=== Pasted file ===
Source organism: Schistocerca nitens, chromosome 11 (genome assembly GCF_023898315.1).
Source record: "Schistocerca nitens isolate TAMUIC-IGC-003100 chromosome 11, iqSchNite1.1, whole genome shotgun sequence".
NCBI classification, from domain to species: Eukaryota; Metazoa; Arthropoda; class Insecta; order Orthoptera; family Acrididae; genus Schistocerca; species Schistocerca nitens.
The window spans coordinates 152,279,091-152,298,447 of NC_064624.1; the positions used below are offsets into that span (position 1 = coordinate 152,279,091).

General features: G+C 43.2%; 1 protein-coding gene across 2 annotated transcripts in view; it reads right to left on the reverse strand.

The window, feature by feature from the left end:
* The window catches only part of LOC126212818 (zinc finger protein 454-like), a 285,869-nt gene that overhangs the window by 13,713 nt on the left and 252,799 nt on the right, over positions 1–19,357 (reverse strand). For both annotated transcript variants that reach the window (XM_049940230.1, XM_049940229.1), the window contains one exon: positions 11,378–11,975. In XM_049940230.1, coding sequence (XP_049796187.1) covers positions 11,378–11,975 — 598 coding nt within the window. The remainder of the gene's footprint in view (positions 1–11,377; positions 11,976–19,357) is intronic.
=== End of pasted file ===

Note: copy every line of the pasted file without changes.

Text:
Source organism: Schistocerca nitens, chromosome 11 (genome assembly GCF_023898315.1).
Source record: "Schistocerca nitens isolate TAMUIC-IGC-003100 chromosome 11, iqSchNite1.1, whole genome shotgun sequence".
NCBI classification, from domain to species: Eukaryota; Metazoa; Arthropoda; class Insecta; order Orthoptera; family Acrididae; genus Schistocerca; species Schistocerca nitens.
The window spans coordinates 152,279,091-152,298,447 of NC_064624.1; the positions used below are offsets into that span (position 1 = coordinate 152,279,091).

General features: G+C 43.2%; 1 protein-coding gene across 2 annotated transcripts in view; it reads right to left on the reverse strand.

The window, feature by feature from the left end:
* The window catches only part of LOC126212818 (zinc finger protein 454-like), a 285,869-nt gene that overhangs the window by 13,713 nt on the left and 252,799 nt on the right, over positions 1–19,357 (reverse strand). For both annotated transcript variants that reach the window (XM_049940230.1, XM_049940229.1), the window contains one exon: positions 11,378–11,975. In XM_049940230.1, coding sequence (XP_049796187.1) covers positions 11,378–11,975 — 598 coding nt within the window. The remainder of the gene's footprint in view (positions 1–11,377; positions 11,976–19,357) is intronic.